Magpie swooping season is just around the corner and already an angry bird has been captured assaulting a police officer.
The magpie was captured on camera swooping a Road Policing Unit Officer who was riding through Childers on 18 August.
Fortunately, the officer was fine but said the run-in was “not what he was expecting” while making patrols.
According to the Magpie Alert website there’s also been two magpie swooping incidents in Qunaba and Bargara.
Swooping magpies act instinctively
Alexandra Park Zoo group supervisor, David Flack, said magpies swoop only during mating season in spring, when they basically become over-protective parents.
“The mating season can vary from state to state, but it’s generally between late August and October,” David said.
“Magpies swoop because they are trying to deter others from entering their territory and coming close to their young.
“They don’t want to hurt you; they want to protect their nest, and they do that by letting you know that you’re on the wrong track.”
David suggested that the best response to being swooped was to maintain a normal walking or riding pace and leave the area.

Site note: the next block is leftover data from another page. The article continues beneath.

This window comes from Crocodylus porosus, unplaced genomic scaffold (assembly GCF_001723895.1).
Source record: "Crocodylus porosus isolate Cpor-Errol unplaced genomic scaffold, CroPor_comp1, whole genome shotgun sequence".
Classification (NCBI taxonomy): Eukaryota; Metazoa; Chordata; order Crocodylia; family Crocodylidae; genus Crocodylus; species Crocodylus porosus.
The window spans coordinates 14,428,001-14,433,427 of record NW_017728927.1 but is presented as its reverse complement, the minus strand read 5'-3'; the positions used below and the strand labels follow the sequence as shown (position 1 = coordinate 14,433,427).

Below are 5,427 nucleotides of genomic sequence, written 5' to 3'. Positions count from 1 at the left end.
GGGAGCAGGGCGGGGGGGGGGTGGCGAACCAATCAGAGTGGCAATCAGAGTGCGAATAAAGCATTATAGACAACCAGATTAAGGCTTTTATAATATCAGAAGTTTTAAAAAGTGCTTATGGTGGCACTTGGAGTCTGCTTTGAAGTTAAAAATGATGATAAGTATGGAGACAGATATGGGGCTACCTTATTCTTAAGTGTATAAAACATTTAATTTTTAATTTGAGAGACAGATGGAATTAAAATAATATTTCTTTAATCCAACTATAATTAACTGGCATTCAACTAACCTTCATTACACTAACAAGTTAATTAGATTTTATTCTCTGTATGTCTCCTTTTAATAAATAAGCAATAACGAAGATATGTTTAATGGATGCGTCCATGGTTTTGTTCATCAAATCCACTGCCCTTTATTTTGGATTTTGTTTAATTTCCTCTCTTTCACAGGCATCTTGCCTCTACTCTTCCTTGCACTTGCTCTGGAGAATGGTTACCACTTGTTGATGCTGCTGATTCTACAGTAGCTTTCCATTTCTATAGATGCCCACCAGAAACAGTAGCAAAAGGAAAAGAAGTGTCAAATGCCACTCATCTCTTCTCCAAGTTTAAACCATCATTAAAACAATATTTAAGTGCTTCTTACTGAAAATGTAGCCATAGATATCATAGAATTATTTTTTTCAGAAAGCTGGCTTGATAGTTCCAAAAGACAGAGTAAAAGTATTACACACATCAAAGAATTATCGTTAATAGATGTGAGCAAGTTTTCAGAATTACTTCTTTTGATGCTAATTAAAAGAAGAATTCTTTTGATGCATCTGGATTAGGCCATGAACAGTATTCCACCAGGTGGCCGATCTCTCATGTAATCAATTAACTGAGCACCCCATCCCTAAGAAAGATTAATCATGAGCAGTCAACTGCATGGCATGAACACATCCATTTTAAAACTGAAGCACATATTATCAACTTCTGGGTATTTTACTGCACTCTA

“My advice to people would be to keep your head down, keep calm, keep walking or riding and leave the area,” he said.
While hats, sunnies and attaching cable ties to helmets can help to prevent magpies from swooping, David said the best advice was to simply avoid areas where swooping magpies are on watch.
“Breeding season is only for a short period of time each year, so I think the important thing is to leave the magpies alone,” he said.
Magpie swooping preventative action
Bundaberg Regional Council puts up warning signs if there are aggressive magpies in the area.
Parks and gardens spokesperson Cr Wayne Honor said council works to educate the public about the best ways to respond to swooping.
“We inform residents and visitors of the swooping season prior to its commencement, and as a preventative action place warning signs in areas where multiple swoops have occurred in the past,” Cr Honor said.
“We don’t manage birds, rather we try to educate and inform residents so they can alter their own actions, if need be.”
Magpies are a protected species in Australia, and it is illegal to capture, harm or kill them.
You can monitor and report locations of magpies by visiting Magpie Alert.
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